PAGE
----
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Yemen's Houthi leader vows to never give in to Saudi 'aggression'

The leader of Yemen's Houthi militia has accused Saudi Arabia of plotting an invasion. The UN says thousands of people have been displaced since a Saudi-led campaign launched strikes against the rebels three weeks ago.

Shiite rebel leader Abdel-Malek al-Houthi on Sunday said he would never surrender to the Saudi-led bombing campaign aimed at preventing his militants expanding their control.

Saudi Arabia's goal is "the invasion of this country, its occupation and placing this country again under its feet and hegemony," al-Houthi said in a televised speech.

"Our Yemeni people will never give in - it will resist in the face of the savage aggression," he added, vowing to use "all means and options" available.

The Shiite Houthi rebels, who are from Yemen's north, seized the capital Sanaa in September. Since then they've continued to advance south towards the strategic port of Aden, forcing President Abd-Rabbu Mansour Hadi to flee to Saudi Arabia last month.

At Hadi's request, Saudi Arabia - together with eight other predominantly Sunni nations - launched airstrikes against the Iranian-allied Houthis on March 26. If Aden falls to the rebels it would be a major blow to Hadi supporters, and to the Saudi coalition which doesn't want to see rival Tehran expand its influence in the Arabian Peninsula.

Division in the ranks

In Sunday's speech, al-Houthi said Saudi Arabia "has no right to interfere" in Yemen, and insisted that

Iran had "no influence"

in the impoverished Middle Eastern nation.

"The political problem is an internal affair and it is up to us to define our future," he said.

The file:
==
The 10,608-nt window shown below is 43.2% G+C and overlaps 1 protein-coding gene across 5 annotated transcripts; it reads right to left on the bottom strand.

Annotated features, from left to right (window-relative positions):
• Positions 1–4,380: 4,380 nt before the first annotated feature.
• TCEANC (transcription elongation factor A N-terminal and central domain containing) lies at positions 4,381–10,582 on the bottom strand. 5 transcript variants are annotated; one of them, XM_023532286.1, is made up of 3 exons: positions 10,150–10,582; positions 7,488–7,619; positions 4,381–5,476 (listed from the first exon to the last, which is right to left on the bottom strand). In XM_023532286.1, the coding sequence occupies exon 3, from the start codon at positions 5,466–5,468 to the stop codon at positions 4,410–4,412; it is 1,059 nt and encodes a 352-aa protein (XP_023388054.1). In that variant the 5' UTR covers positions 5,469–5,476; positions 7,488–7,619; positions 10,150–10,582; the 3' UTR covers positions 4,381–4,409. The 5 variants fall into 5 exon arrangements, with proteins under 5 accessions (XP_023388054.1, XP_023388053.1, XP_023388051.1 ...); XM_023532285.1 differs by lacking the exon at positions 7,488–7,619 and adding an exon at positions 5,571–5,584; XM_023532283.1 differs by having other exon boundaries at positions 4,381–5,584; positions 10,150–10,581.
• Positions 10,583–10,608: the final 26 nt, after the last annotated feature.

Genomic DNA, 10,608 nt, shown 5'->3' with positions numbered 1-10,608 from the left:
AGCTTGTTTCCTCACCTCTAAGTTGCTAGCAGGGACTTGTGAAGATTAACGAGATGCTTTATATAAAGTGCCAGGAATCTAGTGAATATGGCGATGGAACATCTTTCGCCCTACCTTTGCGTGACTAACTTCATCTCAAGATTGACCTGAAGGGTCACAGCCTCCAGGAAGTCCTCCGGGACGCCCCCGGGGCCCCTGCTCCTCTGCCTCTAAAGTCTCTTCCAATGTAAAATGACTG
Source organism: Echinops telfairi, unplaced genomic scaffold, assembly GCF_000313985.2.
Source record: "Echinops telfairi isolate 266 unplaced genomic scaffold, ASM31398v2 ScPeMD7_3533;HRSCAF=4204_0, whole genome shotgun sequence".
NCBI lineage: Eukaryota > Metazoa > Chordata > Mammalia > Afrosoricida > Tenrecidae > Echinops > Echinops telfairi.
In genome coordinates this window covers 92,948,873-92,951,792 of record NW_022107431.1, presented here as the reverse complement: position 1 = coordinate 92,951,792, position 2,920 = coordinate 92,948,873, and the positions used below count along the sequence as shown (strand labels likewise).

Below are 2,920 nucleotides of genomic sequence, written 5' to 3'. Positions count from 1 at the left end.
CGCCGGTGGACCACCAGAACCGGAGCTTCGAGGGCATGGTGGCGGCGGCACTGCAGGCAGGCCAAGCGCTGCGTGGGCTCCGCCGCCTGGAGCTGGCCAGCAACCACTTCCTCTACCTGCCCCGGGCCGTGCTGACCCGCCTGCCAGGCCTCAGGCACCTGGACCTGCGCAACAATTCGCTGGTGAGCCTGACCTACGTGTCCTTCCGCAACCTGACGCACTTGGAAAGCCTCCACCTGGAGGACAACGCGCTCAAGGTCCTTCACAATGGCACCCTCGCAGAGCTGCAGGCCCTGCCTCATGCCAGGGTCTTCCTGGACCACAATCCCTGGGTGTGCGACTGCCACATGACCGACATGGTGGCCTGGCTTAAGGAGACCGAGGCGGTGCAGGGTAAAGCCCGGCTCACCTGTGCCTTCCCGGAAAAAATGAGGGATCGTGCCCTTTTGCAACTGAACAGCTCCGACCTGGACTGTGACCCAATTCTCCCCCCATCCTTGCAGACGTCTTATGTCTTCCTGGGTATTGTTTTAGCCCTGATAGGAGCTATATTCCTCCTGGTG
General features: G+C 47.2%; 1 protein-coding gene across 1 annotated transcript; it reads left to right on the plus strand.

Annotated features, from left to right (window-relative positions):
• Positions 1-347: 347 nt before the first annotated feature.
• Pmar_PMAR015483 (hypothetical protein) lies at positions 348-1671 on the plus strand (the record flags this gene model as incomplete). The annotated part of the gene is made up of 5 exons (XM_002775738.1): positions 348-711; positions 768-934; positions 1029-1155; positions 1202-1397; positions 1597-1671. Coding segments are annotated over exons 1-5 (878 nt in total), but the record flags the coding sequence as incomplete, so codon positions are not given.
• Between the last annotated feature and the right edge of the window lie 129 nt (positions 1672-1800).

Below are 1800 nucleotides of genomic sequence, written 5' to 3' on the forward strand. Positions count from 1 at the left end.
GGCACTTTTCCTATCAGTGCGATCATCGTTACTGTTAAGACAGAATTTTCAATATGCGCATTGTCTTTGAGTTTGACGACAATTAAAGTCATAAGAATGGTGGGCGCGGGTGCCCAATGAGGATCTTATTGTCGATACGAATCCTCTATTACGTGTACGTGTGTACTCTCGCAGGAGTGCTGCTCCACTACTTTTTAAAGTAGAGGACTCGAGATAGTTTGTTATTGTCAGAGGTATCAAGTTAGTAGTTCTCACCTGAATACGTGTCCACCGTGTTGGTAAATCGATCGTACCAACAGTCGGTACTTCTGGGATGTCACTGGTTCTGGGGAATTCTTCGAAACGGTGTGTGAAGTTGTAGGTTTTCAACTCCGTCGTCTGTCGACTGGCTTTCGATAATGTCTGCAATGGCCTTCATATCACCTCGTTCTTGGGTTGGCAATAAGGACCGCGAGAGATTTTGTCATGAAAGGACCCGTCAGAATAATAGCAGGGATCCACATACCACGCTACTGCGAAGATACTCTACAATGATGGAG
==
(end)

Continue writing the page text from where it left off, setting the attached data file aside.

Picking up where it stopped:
Al-Houthi also used his address to slam a UN Security Council resolution issued last week, which imposed sanctions on the rebels and demanded all sides return to peace talks. However, the political party of ex-president Ali Abdullah Saleh - whose supporters within Yemen's military are important allies for the Houthis - appeared to have a different view, saying it would "respond positively" to the resolution.

In another blow to the Houthis, the military commander of a vast southern province bordering Saudi Arabia on Sunday pledged support for President Hadi.

"The officers, non-commissioned officers and the soldiers of the First Military Region based in Hadramawt back President Hadi, who represents constitutional legitimacy," General Abdelrahman Al-Halili said in a statement.

Humanitarian disaster

Meanwhile, at least 60 people were

killed in clashes

between pro-Hadi forces and the Shiite rebels over the weekend. On Sunday there were fierce battles in the city of Taez and the eastern oil-rich province of Mareb. Reports on Sunday also said pro-government troops had managed to drive the rebels from parts of Aden.

According to the UN agency for refugees, more than 150,000 people have been displaced in Yemen since the start of the Saudi-led air campaign, while over 300,000 have fled their homes since the beginning of the conflict.

The Saudi-led coalition has imposed restrictions on airspace and ports, preventing humanitarian supplies from making it into the country.

The UN

issued an urgent appeal

last week for $274 million (253 million euros) in emergency humanitarian assistance to protect some 7.5 million people in need of medical supplies, safe drinking water, food and shelter. The UN and Saudi Arabia on Saturday agreed to fund the entire appeal.

nm/bk (Reuters, AFP, AP, dpa)

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